President Donald Trump’s speech to the National Rifle Association’s annual convention Friday in Dallas was a typically-Trumpian affair. It was energetic and covered a wide range of subjects — including, of course, gun rights, where the president promised to adamantly defend the Second Amendment.
“We recognize a simple fact,” Trump told the audience. “The one thing that has always stood between the American people’s Second Amendment right and those who want to take away those rights has been conservatives in Congress willing to fight for those rights.
“And we’re fighting,” he added.
“The Constitution cannot be changed by bureaucrats, judges or the United Nations. That’s why we are appointing judges who will interpret the Constitution as it’s written.”
Given that gun rights are a lightning rod, the speech at the NRA convention could have been politically dangerous.
This was doubly so considering the fact that Trump and the NRA had a bit of a falling out after the Parkland shooting in February, when the president seemed to argue for gun-control measures, including some that could abrogate due process when dealing with firearm owners believed to be dangerous.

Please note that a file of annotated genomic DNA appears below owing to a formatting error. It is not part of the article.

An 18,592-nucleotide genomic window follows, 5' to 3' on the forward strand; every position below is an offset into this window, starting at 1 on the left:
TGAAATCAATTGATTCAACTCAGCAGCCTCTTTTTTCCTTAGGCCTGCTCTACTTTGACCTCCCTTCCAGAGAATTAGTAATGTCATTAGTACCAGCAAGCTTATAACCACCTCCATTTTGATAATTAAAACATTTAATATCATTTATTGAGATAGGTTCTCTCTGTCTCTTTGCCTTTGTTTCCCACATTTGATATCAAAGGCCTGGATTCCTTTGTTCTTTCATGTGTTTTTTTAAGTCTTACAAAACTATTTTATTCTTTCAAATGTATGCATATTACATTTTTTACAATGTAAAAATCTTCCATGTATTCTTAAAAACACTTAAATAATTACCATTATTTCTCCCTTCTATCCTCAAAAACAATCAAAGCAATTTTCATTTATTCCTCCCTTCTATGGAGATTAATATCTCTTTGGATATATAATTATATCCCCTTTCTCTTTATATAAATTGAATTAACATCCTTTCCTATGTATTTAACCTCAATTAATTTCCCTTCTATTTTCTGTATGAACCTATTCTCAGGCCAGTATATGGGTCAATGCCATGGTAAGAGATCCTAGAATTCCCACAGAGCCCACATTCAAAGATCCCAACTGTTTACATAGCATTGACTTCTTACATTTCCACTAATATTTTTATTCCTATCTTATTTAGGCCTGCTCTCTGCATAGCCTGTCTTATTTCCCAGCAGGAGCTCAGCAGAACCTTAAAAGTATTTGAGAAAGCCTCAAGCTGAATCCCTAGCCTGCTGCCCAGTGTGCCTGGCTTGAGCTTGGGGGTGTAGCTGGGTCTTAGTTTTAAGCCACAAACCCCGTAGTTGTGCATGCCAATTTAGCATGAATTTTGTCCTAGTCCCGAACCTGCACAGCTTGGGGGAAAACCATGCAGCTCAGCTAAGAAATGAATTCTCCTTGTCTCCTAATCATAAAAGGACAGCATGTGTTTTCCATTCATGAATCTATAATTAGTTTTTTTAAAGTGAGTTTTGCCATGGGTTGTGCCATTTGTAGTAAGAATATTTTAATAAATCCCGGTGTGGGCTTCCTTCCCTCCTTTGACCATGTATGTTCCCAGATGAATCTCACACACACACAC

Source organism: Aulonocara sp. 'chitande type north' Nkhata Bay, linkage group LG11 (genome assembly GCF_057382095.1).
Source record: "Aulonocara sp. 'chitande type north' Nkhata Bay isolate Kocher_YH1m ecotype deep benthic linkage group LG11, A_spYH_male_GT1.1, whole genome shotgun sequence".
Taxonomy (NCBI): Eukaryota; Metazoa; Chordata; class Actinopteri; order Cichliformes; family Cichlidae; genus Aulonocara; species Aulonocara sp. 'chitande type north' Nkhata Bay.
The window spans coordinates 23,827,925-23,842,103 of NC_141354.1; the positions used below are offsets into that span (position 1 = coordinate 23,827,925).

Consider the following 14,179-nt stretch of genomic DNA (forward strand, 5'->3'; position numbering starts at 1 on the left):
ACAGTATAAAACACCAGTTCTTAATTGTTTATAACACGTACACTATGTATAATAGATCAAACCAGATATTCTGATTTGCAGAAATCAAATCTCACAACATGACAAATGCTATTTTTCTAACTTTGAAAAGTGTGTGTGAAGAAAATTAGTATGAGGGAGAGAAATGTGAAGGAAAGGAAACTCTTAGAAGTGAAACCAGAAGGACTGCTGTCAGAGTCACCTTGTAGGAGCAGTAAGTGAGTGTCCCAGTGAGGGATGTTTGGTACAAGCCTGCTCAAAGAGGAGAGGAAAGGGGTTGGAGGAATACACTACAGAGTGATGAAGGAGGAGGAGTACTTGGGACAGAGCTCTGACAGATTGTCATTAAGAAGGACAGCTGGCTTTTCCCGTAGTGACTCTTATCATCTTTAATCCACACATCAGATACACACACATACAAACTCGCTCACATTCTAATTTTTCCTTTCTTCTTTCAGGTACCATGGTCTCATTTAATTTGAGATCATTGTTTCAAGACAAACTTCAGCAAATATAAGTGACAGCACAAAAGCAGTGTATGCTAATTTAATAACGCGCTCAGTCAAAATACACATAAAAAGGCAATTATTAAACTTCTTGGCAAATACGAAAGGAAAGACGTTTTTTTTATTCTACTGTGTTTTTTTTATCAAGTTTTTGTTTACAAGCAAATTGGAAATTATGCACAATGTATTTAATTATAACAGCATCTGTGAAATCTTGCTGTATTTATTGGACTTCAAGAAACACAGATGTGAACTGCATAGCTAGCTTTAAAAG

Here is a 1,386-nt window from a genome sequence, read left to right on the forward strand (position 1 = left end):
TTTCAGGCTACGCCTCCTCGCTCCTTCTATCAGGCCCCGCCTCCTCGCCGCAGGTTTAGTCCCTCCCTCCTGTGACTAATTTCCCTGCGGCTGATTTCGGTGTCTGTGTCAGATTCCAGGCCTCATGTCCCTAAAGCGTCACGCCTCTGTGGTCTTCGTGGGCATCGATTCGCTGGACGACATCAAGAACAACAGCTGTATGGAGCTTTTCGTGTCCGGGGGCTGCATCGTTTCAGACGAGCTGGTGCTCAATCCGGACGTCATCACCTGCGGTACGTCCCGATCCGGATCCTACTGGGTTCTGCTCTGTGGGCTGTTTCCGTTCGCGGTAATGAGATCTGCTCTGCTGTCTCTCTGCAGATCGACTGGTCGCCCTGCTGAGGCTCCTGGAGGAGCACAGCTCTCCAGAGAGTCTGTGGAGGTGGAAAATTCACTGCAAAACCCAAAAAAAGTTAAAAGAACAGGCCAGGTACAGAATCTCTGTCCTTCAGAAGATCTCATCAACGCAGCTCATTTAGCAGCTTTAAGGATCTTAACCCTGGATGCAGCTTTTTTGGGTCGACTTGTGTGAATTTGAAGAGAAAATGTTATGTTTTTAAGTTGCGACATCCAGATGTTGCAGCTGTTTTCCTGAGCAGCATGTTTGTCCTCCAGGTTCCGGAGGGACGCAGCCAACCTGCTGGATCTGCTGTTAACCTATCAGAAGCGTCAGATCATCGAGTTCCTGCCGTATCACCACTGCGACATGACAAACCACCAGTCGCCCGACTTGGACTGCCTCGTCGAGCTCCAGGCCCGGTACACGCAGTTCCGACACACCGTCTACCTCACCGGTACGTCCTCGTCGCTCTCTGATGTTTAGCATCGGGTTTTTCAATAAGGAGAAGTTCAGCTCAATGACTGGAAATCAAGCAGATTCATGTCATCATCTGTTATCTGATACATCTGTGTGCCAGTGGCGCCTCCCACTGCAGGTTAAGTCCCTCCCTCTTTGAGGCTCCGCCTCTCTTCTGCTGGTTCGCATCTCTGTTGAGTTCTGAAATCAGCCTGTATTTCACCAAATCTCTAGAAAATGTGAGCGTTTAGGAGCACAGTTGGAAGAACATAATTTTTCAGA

“Before I left today a couple of people came up to me, good political people,” Trump told the audience. “They said, ‘you know, going to the NRA Convention and speaking today, that’ll be very controversial. It might not be popular.’
“You know what I said?” he continued. “‘Bye-bye, gotta get on the plane.'”
It likely wasn’t quite that simple. Given that the president and Vice President Mike Pence spoke from the dais on Friday, it was clear that the White House was (pun unintended) bringing out the big guns to make nice with the NRA after being called out by the organization.
Pence’s speech, a more restrained affair, noted that he was “a Christian, a conservative, and a Republican, in that order. And I’m a card-carrying member of the NRA.”
The vice president also used his speech to go after the media, challenging them to “(s)tart telling the whole story to the American people about firearms in this country.”
As for Trump, his remarks included jokes about how the media thought he could never get to 270 electoral votes, to name-checking the Battle of Gonzales, the first battle of the Texas Revolution and the origin of the phrase “come and take it.”
The speech wasn’t perfect from the perspective of Second Amendment proponents. As Jim Geraghty notes at National Review, neither speech contained any mention of nationwide concealed-carry reciprocity, which has been the chief legislative aim of the NRA and its members.
However, if that rankled anybody or if there was any lingering animosity over the events subsequent to the Parkland shooting, they weren’t on display. The president’s decision to go against the advice of a couple of “good political people,” it seems, has paid off after all.
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